The Office of General Counsel issued the following opinion on August 19, 2002, representing the position of the New York State Insurance Department.
Re: Funding Agreement Backed Securitization Program
In connection with the proposed transaction described in the inquirers letter, the inquirer requested confirmation of the following points:
1. The Securities will not be considered to be funding agreements or insurance or annuity contracts under New York law;
2. If the Securities are offered to or purchased by Investors in New York, neither the SPV nor the Insurers will be considered to be issuing funding agreements or insurance or annuity contracts or otherwise engaging in the business of insurance in New York as a result of such offer or sale of the Securities;
3. None of the Securities Firms that sell the Securities initially or in the secondary market will be considered, as a result of such sales, to be (a) aiding and abetting the unauthorized sale in New York or contracts governed by the New York Insurance Law, or (b) selling such contracts in New York.
4. No Initial Purchaser which is domiciled in, a resident of or conducting business in New York will be considered to be acting as an insurance agent or broker or otherwise engaging in the business of insurance as a result of selling or otherwise transferring the Funding Agreements or the rights thereunder to the SPV; and
5. No provision of the New York Insurance Law or Regulations applies to the SPV, or any Initial Purchaser(s) or any other aspect of a Transaction, other than with respect to the initial issuance of Funding Agreements by the Insurers, and no provision of the New York Insurance Law or Regulations applies to the Securities Firms or the Investors.
Assuming the facts given in the inquirers letter, each of the points set forth above are accurate.
The inquiry described a transaction that may be summarized as follows:
An insurance company ("Insurer") issues one or more Funding Agreements to a Special Purpose Vehicle ("SPV") which is generally organized as a trust or LLC. The Funding Agreements will essentially back certain securities ("Securities") that are to be issued by the SPV.
The SPV will be a business trust, a limited liability company or another type of a single purpose entity organized and operated as a separate, legally valid and recognizable entity within or outside of the United States. The SPV will not be authorized as an insurance company in any jurisdiction in the United States or any foreign jurisdiction. The Securities issued by the SPV will be sold through ABC Co. and/or one or more other investment banks or securities firms (the "Securities Firms") to various investors in and/or outside of the United States ("Investors"). The Securities will not be marketed as or otherwise represented to be an insurance policy or contract of insurance or an interest therein nor will the Securities be filed as insurance forms or contracts with the insurance regulatory authority of any jurisdiction in the United States or any foreign jurisdiction.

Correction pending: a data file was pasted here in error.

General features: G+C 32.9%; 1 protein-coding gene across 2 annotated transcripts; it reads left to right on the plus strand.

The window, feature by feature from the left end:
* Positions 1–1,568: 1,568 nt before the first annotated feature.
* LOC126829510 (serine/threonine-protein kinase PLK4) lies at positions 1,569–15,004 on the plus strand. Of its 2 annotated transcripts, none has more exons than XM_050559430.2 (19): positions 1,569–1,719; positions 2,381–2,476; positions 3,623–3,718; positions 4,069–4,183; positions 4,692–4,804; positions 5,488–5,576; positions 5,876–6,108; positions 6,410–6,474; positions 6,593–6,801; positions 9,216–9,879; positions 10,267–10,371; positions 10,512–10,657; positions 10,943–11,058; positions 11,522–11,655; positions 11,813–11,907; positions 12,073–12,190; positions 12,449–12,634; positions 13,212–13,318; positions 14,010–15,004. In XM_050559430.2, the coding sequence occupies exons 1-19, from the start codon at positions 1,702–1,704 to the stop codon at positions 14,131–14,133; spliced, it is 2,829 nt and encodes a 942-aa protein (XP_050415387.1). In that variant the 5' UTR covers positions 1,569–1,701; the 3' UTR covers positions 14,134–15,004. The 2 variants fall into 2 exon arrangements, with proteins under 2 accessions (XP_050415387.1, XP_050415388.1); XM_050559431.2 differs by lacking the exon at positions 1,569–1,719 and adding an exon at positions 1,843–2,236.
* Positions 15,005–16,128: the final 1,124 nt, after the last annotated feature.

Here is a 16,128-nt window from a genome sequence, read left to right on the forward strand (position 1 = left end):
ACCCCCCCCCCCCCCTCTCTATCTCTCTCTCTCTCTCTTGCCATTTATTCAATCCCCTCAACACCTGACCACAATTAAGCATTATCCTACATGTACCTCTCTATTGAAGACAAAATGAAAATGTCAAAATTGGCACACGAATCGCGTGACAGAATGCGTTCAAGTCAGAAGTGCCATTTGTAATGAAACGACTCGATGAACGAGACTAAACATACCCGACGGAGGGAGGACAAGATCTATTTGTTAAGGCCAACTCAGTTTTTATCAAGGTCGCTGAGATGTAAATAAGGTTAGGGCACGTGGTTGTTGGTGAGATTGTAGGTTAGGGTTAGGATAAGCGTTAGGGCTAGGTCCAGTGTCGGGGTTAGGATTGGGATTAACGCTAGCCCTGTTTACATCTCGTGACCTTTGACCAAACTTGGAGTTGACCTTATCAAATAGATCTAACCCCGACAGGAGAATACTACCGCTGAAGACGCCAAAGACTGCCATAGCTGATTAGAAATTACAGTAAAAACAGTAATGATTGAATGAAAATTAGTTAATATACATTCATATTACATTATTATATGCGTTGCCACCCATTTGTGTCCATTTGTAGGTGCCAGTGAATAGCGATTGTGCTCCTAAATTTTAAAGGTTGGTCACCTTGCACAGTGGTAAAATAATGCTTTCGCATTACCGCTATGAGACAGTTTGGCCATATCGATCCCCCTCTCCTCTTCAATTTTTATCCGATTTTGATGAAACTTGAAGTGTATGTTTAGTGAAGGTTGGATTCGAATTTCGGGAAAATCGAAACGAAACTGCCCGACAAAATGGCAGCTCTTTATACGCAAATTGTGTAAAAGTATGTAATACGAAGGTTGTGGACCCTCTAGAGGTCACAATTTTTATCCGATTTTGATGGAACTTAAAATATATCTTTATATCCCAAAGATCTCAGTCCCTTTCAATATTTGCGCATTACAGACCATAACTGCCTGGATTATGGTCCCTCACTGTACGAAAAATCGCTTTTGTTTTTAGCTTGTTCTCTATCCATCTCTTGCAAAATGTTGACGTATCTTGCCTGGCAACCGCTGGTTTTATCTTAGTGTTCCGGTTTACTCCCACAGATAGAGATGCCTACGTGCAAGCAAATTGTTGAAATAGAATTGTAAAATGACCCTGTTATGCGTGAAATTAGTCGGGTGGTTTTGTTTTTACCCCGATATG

The Funding Agreements will provide for one or more periodic payments by the issuing Insurers to the holder thereof (i.e., the SPV), based on an agreed-upon schedule or other mechanism that will not be tied to a mortality or morbidity contingency. Payments under any Funding Agreement may be fixed or variable (including based on a specified index or referenced underlying interest), and an issuing Insurers obligation under a Funding Agreement may be the obligation of such Insurers general account or may be allocated to a separate account, as may be permitted or required by such Insurers domiciliary jurisdiction.
In any particular Transaction, the Funding Agreements may be initially purchased by and issued directly to the SPV or, alternatively, may be initially purchased by and issued to one or more of the Securities Firms or another person or entity not otherwise a party to such Transaction [the "Initial Purchaser(s)"] and subsequently transferred to the SPV. Each direct purchaser of a Funding Agreement, whether the SPV or an Initial Purchaser, will satisfy any requirements that may be imposed by the laws of an issuing Insurers domiciliary jurisdiction or other applicable jurisdiction with respect to the initial sale of Funding Agreements by insurers.
The SPV will use the proceeds from the sale of the Securities to purchase or otherwise fund the transfer to the SPV of the Funding Agreements (or the rights thereto or interests therein) from the Insurers or the Initial Purchaser(s), as the case may be.1